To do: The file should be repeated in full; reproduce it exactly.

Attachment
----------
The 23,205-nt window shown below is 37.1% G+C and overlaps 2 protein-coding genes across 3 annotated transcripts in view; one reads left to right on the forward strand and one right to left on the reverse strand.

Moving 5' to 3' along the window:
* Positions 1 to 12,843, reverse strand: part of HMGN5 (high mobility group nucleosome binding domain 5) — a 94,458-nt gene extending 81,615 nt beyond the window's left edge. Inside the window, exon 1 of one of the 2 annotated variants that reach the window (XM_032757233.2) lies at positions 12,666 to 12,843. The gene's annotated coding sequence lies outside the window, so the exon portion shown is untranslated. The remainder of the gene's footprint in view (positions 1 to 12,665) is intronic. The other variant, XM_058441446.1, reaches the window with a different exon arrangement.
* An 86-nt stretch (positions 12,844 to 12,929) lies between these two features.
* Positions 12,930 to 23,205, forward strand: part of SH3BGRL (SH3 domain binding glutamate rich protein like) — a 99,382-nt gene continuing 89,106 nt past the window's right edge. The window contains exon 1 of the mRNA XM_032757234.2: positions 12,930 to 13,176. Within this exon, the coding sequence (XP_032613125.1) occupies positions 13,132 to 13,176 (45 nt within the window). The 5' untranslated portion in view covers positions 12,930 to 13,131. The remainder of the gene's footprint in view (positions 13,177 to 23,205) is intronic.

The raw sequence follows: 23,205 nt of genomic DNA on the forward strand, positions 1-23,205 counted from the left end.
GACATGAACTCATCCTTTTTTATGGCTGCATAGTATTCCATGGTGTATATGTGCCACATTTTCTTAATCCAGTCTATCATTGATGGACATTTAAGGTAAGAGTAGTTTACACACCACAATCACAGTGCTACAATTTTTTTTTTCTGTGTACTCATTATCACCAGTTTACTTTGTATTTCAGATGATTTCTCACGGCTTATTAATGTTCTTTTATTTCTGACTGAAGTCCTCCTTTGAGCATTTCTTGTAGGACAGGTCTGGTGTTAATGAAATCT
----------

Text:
The 23,205-nt window shown below is 37.1% G+C and overlaps 2 protein-coding genes across 3 annotated transcripts in view; one reads left to right on the forward strand and one right to left on the reverse strand.

Moving 5' to 3' along the window:
* Positions 1 to 12,843, reverse strand: part of HMGN5 (high mobility group nucleosome binding domain 5) — a 94,458-nt gene extending 81,615 nt beyond the window's left edge. Inside the window, exon 1 of one of the 2 annotated variants that reach the window (XM_032757233.2) lies at positions 12,666 to 12,843. The gene's annotated coding sequence lies outside the window, so the exon portion shown is untranslated. The remainder of the gene's footprint in view (positions 1 to 12,665) is intronic. The other variant, XM_058441446.1, reaches the window with a different exon arrangement.
* An 86-nt stretch (positions 12,844 to 12,929) lies between these two features.
* Positions 12,930 to 23,205, forward strand: part of SH3BGRL (SH3 domain binding glutamate rich protein like) — a 99,382-nt gene continuing 89,106 nt past the window's right edge. The window contains exon 1 of the mRNA XM_032757234.2: positions 12,930 to 13,176. Within this exon, the coding sequence (XP_032613125.1) occupies positions 13,132 to 13,176 (45 nt within the window). The 5' untranslated portion in view covers positions 12,930 to 13,131. The remainder of the gene's footprint in view (positions 13,177 to 23,205) is intronic.

The raw sequence follows: 23,205 nt of genomic DNA on the forward strand, positions 1-23,205 counted from the left end.
GACATGAACTCATCCTTTTTTATGGCTGCATAGTATTCCATGGTGTATATGTGCCACATTTTCTTAATCCAGTCTATCATTGATGGACATTTAAGGTAAGAGTAGTTTACACACCACAATCACAGTGCTACAATTTTTTTTTTCTGTGTACTCATTATCACCAGTTTACTTTGTATTTCAGATGATTTCTCACGGCTTATTAATGTTCTTTTATTTCTGACTGAAGTCCTCCTTTGAGCATTTCTTGTAGGACAGGTCTGGTGTTAATGAAATCT